Not to be semantically confused with :
Hellebores [plants with similar names but which belong to the Buttercup Family [Ranunculaceae]]
Hybridizes with : Violet Helleborine (Epipactis purpurata) to produce Epipactis × schulzei.
Some similarities to : Marsh Helleborine but that is much shorter.
There are several varieties:
Young's Helleborine (Epipactis Helleborine var. youngiana) but no convincing case can be made for this; it all falls within the wide variability of Broad-leaved Helleborine. Recent genetic studies reveal that it does not exist as a separate entity, and is probably cross-pollinated.
Dutch Helleborine (Epipactis Helleborine var. neerlandica) which is rather short, between 15-40cm high, and with short, stiff, more round leaves which are held nearly erect near the base of the stem which they sheath.
- (Epipactis Helleborine var. monotropoides) [also known as var. albifolia] is devoid of chlorophyll and therefore lacks green; the bulk is pale-pink to straw in colour and the flowers white or rosy. Very rare.
- (Epipactis Helleborine var. viridifolia) is devoid of anthocyanins and has pale-green flowers with a whitish-green lip and lacking in any red, purple or pink coloration. Rare.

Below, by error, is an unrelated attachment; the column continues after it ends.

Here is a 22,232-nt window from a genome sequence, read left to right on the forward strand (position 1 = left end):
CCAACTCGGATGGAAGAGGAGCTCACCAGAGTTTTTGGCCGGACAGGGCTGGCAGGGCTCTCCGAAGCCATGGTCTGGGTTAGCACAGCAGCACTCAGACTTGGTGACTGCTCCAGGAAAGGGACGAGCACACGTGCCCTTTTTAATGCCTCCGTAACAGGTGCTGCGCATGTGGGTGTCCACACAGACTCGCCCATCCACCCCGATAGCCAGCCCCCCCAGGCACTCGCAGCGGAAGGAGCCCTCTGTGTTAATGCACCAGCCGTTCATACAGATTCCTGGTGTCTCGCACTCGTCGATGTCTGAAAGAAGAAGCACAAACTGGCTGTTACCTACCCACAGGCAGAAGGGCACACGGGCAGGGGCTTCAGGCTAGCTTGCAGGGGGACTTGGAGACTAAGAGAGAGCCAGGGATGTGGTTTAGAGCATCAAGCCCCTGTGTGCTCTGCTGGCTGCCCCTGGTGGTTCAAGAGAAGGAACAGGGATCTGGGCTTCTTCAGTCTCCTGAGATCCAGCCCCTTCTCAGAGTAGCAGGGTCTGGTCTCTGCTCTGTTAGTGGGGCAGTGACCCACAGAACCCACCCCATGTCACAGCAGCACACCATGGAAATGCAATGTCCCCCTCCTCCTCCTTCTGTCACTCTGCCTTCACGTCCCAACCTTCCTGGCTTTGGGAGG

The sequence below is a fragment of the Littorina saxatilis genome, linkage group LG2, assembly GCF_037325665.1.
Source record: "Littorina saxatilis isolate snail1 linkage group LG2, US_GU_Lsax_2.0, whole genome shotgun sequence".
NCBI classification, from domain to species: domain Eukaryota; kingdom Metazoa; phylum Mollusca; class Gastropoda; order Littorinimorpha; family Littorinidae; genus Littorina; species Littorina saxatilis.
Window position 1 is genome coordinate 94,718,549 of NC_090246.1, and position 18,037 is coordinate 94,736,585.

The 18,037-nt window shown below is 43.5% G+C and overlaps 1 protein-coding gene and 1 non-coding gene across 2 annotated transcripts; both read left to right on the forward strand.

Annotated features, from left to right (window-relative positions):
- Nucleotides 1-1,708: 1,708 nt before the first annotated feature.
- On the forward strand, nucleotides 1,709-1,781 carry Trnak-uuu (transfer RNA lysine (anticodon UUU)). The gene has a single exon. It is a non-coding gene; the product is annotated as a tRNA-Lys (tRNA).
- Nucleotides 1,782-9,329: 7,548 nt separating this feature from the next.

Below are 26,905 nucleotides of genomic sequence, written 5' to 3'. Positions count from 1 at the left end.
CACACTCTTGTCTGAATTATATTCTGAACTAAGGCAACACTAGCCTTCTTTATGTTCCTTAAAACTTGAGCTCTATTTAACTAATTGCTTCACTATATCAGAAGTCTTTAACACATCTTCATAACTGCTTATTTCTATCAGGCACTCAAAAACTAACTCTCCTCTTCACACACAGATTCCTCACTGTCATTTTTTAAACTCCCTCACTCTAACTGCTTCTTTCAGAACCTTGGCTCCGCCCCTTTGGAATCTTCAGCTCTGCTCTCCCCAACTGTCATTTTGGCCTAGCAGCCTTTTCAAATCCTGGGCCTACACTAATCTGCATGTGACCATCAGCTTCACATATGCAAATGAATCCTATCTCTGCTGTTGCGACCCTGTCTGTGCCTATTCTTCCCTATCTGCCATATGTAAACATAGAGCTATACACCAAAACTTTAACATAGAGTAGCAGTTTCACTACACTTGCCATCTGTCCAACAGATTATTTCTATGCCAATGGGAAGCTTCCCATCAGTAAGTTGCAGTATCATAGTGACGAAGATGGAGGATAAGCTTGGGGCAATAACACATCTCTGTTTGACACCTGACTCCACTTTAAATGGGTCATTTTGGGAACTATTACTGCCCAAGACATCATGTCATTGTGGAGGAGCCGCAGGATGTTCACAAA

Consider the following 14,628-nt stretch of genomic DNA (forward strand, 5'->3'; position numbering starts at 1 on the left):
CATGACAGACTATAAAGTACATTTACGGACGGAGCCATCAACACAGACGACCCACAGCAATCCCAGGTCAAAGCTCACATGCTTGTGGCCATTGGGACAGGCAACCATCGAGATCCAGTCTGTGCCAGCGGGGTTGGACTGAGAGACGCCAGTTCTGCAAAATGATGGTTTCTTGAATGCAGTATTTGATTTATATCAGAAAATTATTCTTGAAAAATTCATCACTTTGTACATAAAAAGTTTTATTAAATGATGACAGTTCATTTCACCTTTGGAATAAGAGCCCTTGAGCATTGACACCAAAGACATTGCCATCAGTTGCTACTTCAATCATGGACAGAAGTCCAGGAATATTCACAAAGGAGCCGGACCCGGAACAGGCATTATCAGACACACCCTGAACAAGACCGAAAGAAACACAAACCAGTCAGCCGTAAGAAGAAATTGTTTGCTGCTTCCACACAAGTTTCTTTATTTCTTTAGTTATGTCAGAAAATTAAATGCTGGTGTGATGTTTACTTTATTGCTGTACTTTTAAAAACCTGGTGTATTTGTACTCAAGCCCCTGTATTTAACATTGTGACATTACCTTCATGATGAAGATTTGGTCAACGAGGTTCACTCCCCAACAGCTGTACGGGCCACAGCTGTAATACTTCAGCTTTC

Uniquely identifiable characteristics
Distinguishing Feature : The purplish wash on the thin part of the flower stalk as it joins the main stem.
No relation to :
Hellebores [plants with similar name which belong to the Buttercup Family [Ranunculaceae].
This Helleborine is generally the most common of the Helleborines. It grows to 80cm in woods and other shady places. Flowers, greenish-yellow to pinkish-purple, are solitary atop single stems. The leaves, which are sometimes tinged purplish, are broad, half-clasp the stem, and spiral up the stem at intervals.
Has a faint odour of honey.
Fungal associations of Helleborines
Broad-leaved Helleborine and the two Dune Helleborines (Epipactis dunensis ssp. dunensis) and Tyne Helleborines (Epipactis dunensis ssp. tynensis) have underground associations with the Ascomycetes group of fungi.
Broad-leaved Helleborine and Dark-Red Helleborine (Epipactis atrorubens) may also associate with ectomycorrhizal fungi obtaining some nutrients from trees via the fungi these are connected to, stealing the nutrients from the fungi.
Many Helleborines seem not to engage and swap nutrients with fungi, except perhaps for those occasional varieties of Helleborines which lack chlorophyll with which to photosynthesise but somehow manage; it seems that they are least are able to thrive by obtaining substantial amounts of nutrients from fungi. The chlorophyll-less variety of Violet Helleborine (Epipactis purpurata var. rosea) is assumed to get sustenance from fungi.